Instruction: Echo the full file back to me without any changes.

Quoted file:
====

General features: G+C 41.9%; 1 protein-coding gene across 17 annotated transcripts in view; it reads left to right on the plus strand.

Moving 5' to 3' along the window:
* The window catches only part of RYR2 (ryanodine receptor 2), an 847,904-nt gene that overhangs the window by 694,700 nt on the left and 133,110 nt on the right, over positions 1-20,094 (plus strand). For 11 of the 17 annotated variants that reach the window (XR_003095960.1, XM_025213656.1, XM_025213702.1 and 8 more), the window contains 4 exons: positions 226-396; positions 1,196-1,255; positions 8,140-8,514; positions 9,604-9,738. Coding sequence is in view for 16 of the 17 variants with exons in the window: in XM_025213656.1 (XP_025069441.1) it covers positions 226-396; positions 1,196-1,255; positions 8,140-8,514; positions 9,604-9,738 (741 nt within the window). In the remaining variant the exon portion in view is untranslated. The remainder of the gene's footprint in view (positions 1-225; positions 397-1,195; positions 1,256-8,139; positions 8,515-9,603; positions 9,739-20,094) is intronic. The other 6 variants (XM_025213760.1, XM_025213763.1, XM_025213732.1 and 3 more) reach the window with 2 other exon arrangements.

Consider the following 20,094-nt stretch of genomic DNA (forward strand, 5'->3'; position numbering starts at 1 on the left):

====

General features: G+C 41.9%; 1 protein-coding gene across 17 annotated transcripts in view; it reads left to right on the plus strand.

Moving 5' to 3' along the window:
* The window catches only part of RYR2 (ryanodine receptor 2), an 847,904-nt gene that overhangs the window by 694,700 nt on the left and 133,110 nt on the right, over positions 1-20,094 (plus strand). For 11 of the 17 annotated variants that reach the window (XR_003095960.1, XM_025213656.1, XM_025213702.1 and 8 more), the window contains 4 exons: positions 226-396; positions 1,196-1,255; positions 8,140-8,514; positions 9,604-9,738. Coding sequence is in view for 16 of the 17 variants with exons in the window: in XM_025213656.1 (XP_025069441.1) it covers positions 226-396; positions 1,196-1,255; positions 8,140-8,514; positions 9,604-9,738 (741 nt within the window). In the remaining variant the exon portion in view is untranslated. The remainder of the gene's footprint in view (positions 1-225; positions 397-1,195; positions 1,256-8,139; positions 8,515-9,603; positions 9,739-20,094) is intronic. The other 6 variants (XM_025213760.1, XM_025213763.1, XM_025213732.1 and 3 more) reach the window with 2 other exon arrangements.

Consider the following 20,094-nt stretch of genomic DNA (forward strand, 5'->3'; position numbering starts at 1 on the left):